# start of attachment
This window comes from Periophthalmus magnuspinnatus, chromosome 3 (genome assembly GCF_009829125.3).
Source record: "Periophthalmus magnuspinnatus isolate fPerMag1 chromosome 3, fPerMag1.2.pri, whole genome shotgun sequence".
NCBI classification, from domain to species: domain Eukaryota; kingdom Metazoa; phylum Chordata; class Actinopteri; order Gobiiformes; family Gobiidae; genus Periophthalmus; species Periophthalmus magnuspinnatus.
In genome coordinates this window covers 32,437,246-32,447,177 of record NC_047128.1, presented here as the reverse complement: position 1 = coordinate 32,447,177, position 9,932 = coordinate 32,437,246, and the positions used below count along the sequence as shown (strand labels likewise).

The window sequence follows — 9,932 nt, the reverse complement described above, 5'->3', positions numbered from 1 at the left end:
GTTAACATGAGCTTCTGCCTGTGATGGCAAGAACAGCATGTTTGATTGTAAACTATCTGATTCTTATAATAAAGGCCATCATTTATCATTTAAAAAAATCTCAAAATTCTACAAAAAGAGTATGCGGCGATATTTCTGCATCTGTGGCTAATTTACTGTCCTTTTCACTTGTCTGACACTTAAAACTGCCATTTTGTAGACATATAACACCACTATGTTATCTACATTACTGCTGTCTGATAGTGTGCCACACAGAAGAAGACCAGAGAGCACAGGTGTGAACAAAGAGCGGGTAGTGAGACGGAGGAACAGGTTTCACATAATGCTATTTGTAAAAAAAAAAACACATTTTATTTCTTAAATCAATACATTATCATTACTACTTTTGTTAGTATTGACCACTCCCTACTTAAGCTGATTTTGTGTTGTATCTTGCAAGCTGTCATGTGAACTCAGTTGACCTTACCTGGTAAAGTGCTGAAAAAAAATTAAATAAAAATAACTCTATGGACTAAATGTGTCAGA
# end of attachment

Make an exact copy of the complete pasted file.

This window comes from Periophthalmus magnuspinnatus, chromosome 3 (genome assembly GCF_009829125.3).
Source record: "Periophthalmus magnuspinnatus isolate fPerMag1 chromosome 3, fPerMag1.2.pri, whole genome shotgun sequence".
NCBI classification, from domain to species: domain Eukaryota; kingdom Metazoa; phylum Chordata; class Actinopteri; order Gobiiformes; family Gobiidae; genus Periophthalmus; species Periophthalmus magnuspinnatus.
In genome coordinates this window covers 32,437,246-32,447,177 of record NC_047128.1, presented here as the reverse complement: position 1 = coordinate 32,447,177, position 9,932 = coordinate 32,437,246, and the positions used below count along the sequence as shown (strand labels likewise).

The window sequence follows — 9,932 nt, the reverse complement described above, 5'->3', positions numbered from 1 at the left end:
GTTAACATGAGCTTCTGCCTGTGATGGCAAGAACAGCATGTTTGATTGTAAACTATCTGATTCTTATAATAAAGGCCATCATTTATCATTTAAAAAAATCTCAAAATTCTACAAAAAGAGTATGCGGCGATATTTCTGCATCTGTGGCTAATTTACTGTCCTTTTCACTTGTCTGACACTTAAAACTGCCATTTTGTAGACATATAACACCACTATGTTATCTACATTACTGCTGTCTGATAGTGTGCCACACAGAAGAAGACCAGAGAGCACAGGTGTGAACAAAGAGCGGGTAGTGAGACGGAGGAACAGGTTTCACATAATGCTATTTGTAAAAAAAAAAACACATTTTATTTCTTAAATCAATACATTATCATTACTACTTTTGTTAGTATTGACCACTCCCTACTTAAGCTGATTTTGTGTTGTATCTTGCAAGCTGTCATGTGAACTCAGTTGACCTTACCTGGTAAAGTGCTGAAAAAAAATTAAATAAAAATAACTCTATGGACTAAATGTGTCAGA